# Why do we need finiteness of the first set in “continuity from above”?

If $E_1 \supset E_2 \supset ...$ and $\mu(E_1)<\infty$ then $\mu(\bigcap E_j)=\lim \mu(E_j)$. But why need $\mu(E_1)<\infty$? Is $(-\infty,-n)$ an counter example?

Assume you have a family of sets $E_n = [n, +\infty)$ and a Lebesgue measure $\mu$. Then $\mu( \bigcap E_n) = \mu(\emptyset) = 0$ on the other hand for each $n$ $\mu(E_n) = \infty$ so $\lim_{n \to \infty} \mu(E_n) = \infty$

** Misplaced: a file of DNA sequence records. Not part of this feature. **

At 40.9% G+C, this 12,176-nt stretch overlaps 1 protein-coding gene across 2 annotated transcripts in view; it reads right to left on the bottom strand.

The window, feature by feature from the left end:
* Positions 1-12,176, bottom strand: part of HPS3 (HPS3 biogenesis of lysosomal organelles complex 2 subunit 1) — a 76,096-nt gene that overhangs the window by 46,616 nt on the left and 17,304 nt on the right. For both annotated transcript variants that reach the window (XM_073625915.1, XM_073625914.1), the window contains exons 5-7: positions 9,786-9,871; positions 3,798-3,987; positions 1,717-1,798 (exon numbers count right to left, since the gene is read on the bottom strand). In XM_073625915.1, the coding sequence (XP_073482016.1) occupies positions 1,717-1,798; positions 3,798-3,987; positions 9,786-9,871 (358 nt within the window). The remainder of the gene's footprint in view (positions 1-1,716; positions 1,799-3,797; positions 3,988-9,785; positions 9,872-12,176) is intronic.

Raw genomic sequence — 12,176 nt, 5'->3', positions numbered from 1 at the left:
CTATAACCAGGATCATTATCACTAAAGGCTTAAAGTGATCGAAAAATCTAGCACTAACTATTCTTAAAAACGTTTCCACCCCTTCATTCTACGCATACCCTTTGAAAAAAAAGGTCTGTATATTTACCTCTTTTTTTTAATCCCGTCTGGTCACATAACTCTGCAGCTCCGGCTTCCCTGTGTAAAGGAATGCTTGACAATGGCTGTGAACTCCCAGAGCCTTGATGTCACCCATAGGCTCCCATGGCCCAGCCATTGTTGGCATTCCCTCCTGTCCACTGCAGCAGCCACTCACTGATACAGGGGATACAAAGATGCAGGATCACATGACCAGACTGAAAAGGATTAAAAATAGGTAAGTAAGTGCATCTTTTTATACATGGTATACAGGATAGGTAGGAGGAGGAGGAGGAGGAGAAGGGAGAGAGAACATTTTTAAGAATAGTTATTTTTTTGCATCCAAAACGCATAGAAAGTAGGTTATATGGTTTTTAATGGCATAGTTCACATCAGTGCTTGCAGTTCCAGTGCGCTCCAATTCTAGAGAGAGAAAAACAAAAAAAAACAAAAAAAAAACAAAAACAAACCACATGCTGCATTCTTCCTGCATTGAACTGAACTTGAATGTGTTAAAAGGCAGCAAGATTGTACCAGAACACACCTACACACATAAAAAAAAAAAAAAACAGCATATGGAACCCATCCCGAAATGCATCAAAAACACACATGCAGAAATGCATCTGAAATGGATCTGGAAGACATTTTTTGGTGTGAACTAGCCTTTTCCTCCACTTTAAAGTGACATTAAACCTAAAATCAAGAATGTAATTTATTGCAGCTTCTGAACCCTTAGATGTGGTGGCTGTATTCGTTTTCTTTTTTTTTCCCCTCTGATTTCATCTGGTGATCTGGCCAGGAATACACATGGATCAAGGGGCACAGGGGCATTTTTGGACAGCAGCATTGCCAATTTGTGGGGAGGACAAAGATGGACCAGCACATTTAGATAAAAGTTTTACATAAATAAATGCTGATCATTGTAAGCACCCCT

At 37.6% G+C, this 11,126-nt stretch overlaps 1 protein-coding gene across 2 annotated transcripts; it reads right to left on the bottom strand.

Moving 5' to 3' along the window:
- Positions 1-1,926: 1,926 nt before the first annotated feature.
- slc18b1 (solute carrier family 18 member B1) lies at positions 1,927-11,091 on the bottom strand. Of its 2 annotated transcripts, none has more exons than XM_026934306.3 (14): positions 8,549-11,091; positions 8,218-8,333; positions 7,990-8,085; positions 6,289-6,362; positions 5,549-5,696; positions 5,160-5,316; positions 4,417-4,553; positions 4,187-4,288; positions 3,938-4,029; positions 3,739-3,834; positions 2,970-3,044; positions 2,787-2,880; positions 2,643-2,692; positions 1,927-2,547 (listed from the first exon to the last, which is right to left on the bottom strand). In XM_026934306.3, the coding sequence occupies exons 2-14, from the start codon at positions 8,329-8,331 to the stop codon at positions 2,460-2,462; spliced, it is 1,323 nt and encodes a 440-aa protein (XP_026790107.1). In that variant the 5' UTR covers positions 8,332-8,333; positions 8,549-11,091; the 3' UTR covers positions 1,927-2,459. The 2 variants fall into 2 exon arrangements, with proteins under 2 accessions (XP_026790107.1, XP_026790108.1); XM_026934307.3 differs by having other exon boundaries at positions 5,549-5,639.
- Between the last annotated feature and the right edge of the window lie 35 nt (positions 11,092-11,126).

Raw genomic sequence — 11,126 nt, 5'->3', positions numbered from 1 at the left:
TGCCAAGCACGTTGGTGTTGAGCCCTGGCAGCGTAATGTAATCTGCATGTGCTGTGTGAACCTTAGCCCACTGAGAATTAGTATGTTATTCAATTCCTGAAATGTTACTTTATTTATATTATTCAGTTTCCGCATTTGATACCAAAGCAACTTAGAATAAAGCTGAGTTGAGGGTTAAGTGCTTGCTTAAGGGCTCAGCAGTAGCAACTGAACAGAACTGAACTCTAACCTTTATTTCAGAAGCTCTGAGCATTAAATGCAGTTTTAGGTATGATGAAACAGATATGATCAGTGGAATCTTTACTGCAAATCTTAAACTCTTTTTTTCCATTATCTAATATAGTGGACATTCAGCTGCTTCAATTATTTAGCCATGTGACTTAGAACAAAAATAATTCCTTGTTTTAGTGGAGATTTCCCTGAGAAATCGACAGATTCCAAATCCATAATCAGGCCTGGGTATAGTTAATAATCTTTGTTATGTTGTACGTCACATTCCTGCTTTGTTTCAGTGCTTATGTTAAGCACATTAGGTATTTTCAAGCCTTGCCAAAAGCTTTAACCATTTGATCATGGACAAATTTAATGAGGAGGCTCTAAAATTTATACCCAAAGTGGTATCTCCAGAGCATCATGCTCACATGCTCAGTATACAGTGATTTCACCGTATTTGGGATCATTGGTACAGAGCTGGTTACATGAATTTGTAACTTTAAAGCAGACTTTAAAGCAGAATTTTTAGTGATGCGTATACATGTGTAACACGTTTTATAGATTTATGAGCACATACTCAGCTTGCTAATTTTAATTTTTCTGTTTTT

This fact works because proof (as I know it ) of the theorem in question relies on the fact that $$\mu(E_1) - \mu(\bigcap E_n) =\lim_{n \to \infty} \mu(E_1 \setminus E_n) = \mu(E_1) - \lim_{n \to \infty} \mu(E_n)$$ which cannot be correctly processed if $\mu(E_1) = \infty$ by definition of algebra for extended real numbers. To be more general we will have equality $$\mu(\bigcap E_n) - \lim_{n \to \infty} \mu(E_n) = \infty - \infty$$ which is indeterminant.